David Rotundo – So Much Trouble | Album Review

David Rotundo – So Much Trouble

Dreams We Share – 2020


12 tracks; 57 minutes

David Rotundo is from Canada and became obsessed with the blues after seeing James Cotton play in 1991. Bitten hard by the harmonica bug he traveled round US blues hot spots like Chicago, Memphis, Clarksdale, New Orleans and Austin. Returning to Toronto he played with local bands and had a stint with Jack De Keyser before starting his own band in 2001. He writes his own material and this is his fifth album, but the first for a new label started by another harmonica man, Lee Oskar (of War fame), who also produces.

David handles all lead vocals, harmonica and occasional guitar, alongside a large number of musicians. The core band is Ron Weinstein on organ, Milky Burgess on guitar, Dean Schmidt on bass and Andrew Cloutier on drums; Darian Asplund adds sax to six tracks, Phillip Peterson cello to two, Ed Weber piano to two and guitarists Skylar Mehal and Desmond Brown appear on one track each. Additional percussionists appear on five tracks – Joseph Ravi Albright (tabla), Denali Williams (assorted percussion), Thor Dietrichson and Ernesto Pedianco (congas). A host of backing vocalists are also involved: David himself, Lee Oskar, Annie Jantzer, Erik Yager, Chris Weortink, Nick Foster, Timothy Hill, Julia Vega, Brian Madsen and Ginger Woo.

The album opens with two real winners: “She’s Dynamite” is a rocking boogie with piano, guitar and sax beefing up the chorus, harp and organ taking the solos as David issues a ‘beware’ notice about the femme fatale he has met; David’s gravelly vocals work very well on “I Must Be Crazy”, a slower tune that brings Otis Rush to mind, particularly in the rhythm guitar work. “Funky Side Of Town” lives up to its title with plenty of wah-wah washes, the cello and backing vocals offsetting the chorus.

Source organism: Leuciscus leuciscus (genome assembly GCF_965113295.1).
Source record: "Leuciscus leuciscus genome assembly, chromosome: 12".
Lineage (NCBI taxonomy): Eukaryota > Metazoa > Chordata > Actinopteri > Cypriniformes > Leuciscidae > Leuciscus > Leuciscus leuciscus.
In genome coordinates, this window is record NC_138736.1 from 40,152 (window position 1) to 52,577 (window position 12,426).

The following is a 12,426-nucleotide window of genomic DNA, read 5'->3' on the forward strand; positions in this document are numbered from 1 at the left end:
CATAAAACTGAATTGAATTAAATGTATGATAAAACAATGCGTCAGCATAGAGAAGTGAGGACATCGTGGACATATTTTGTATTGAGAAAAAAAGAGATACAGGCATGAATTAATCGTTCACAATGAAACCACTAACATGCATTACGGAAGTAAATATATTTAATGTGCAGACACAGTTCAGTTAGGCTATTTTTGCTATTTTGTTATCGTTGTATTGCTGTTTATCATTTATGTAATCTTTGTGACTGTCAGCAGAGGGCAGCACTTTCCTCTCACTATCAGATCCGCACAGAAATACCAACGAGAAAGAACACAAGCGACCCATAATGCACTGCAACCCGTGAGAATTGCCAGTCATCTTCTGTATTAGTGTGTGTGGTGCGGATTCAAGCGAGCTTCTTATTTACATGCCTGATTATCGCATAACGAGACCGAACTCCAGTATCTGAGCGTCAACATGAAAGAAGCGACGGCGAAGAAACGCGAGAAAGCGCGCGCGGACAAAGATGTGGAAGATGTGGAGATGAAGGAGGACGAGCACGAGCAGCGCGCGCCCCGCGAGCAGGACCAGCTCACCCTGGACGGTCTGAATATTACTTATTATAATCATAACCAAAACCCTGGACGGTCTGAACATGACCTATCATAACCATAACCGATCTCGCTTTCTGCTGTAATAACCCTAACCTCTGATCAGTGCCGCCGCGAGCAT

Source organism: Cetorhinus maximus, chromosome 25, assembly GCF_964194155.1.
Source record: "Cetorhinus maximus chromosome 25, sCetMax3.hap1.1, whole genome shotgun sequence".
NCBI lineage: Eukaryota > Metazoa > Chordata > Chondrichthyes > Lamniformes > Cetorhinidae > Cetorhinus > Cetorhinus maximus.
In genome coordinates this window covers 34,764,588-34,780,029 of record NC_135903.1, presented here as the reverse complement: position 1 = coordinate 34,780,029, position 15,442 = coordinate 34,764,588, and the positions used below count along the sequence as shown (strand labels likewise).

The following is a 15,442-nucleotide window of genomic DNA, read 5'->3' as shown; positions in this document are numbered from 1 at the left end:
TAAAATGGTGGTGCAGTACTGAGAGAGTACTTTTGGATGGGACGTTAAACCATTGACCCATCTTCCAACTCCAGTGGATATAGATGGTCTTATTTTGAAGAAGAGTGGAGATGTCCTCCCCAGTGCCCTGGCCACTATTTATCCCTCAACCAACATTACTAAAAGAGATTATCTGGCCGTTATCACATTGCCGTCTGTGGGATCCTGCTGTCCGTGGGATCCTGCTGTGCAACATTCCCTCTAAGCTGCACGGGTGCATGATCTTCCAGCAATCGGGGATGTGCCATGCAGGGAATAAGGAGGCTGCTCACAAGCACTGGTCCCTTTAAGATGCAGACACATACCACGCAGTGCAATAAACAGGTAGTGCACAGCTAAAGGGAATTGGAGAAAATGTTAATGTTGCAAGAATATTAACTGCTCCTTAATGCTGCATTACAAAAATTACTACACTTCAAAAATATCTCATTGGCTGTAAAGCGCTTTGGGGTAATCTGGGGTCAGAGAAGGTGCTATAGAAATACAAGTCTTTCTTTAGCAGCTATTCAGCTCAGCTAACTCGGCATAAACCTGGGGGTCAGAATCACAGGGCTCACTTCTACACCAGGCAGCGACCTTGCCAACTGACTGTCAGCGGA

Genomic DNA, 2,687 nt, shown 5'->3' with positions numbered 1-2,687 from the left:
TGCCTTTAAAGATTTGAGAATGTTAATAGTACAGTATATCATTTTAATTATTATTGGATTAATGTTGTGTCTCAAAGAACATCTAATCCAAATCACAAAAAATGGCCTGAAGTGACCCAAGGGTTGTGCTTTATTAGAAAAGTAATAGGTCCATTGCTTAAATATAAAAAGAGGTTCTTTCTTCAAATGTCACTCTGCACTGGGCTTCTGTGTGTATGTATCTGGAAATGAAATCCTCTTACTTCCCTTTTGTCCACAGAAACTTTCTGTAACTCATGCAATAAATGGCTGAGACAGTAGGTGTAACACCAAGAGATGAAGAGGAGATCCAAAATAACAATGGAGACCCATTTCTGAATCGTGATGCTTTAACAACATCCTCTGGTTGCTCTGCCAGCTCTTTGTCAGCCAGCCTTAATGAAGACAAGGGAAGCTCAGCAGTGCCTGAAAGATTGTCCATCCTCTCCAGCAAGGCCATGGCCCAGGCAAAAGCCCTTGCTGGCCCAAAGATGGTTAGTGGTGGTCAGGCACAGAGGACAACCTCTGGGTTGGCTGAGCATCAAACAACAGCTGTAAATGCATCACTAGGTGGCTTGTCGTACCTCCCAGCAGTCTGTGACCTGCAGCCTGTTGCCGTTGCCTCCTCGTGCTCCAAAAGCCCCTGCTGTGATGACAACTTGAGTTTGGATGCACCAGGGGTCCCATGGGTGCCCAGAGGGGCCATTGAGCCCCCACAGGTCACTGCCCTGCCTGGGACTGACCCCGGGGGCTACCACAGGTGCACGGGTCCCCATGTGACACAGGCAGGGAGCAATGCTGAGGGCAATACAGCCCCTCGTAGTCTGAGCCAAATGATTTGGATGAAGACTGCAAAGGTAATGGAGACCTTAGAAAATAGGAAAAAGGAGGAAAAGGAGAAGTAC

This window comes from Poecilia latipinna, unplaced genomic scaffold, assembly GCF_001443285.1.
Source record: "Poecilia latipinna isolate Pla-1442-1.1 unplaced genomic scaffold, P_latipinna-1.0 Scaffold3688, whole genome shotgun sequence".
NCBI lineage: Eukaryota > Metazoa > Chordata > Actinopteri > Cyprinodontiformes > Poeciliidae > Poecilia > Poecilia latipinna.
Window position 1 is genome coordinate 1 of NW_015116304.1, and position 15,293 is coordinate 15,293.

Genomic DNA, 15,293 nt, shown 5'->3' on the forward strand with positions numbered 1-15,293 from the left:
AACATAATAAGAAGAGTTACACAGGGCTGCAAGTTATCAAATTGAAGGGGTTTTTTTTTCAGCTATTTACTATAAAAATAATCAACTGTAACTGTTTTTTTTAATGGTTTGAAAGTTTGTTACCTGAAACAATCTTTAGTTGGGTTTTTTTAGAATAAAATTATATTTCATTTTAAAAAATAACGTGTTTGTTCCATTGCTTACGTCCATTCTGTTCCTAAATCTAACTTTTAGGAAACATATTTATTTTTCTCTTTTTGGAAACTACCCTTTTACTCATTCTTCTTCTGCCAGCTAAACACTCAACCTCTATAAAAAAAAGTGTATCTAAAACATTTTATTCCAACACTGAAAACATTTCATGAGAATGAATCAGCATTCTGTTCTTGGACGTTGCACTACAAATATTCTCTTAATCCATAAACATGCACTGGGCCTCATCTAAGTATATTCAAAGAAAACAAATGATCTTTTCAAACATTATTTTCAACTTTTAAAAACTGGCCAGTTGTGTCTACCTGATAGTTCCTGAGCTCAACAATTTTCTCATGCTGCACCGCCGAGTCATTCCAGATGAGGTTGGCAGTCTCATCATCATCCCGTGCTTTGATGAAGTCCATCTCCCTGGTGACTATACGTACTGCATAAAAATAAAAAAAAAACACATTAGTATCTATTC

The title track “So Much Trouble” lyrically points fingers at how humanity is creating its own problems with disregard for the environment, as well as how we behave to each other. With sax, twin guitars and choral vocals, this is a big production number that gets its message across well, David’s central solo beautifully set over keyboard and guitar flourishes. Principal backing vocalist Annie Jantzer features on “Too Blue” as David tries to drink away his troubles, a theme that also features on “Drinking Overtime”, a rocking shuffle with amusing lyrics, sax and piano driving the rhythm and Ron’s organ swirling away behind David’s expressive harp.

Darian’s sultry sax is a key component on the moody “That Thing Called Love” as we return to matters of the heart before David ups the tempo again with the staccato rhythms of “Trying To Find It”, an enigmatic song about searching for eternal truths. “Foolish Love” is a gentle piano-led ballad with no drums or harmonica but does rather expose David’s vocal limitations and was the track that worked least well for this reviewer.

“Hard Times Coming” is one of three tracks on which David plays guitar. It’s a slow Delta blues with resonator guitar, bass and harp and lyrics typical of the style as David searches for peace of mind in difficult times. The other tracks on which he plays guitar appear at the end of the album: “Long Road” has an acoustic base with both David and Milky on guitars, with tabla, congas and cello adding an Eastern feel, choral backing vocals underlining a message of hope for our future; David closes the album with a solo reading of the traditional “Trouble In Mind”, lonesome harp accentuating the familiar lyrics of overcoming life’s tough times.

David Rotundo offers us a good demonstration of his talents as writer, singer and harmonica player across the varied palette of this enjoyable album.

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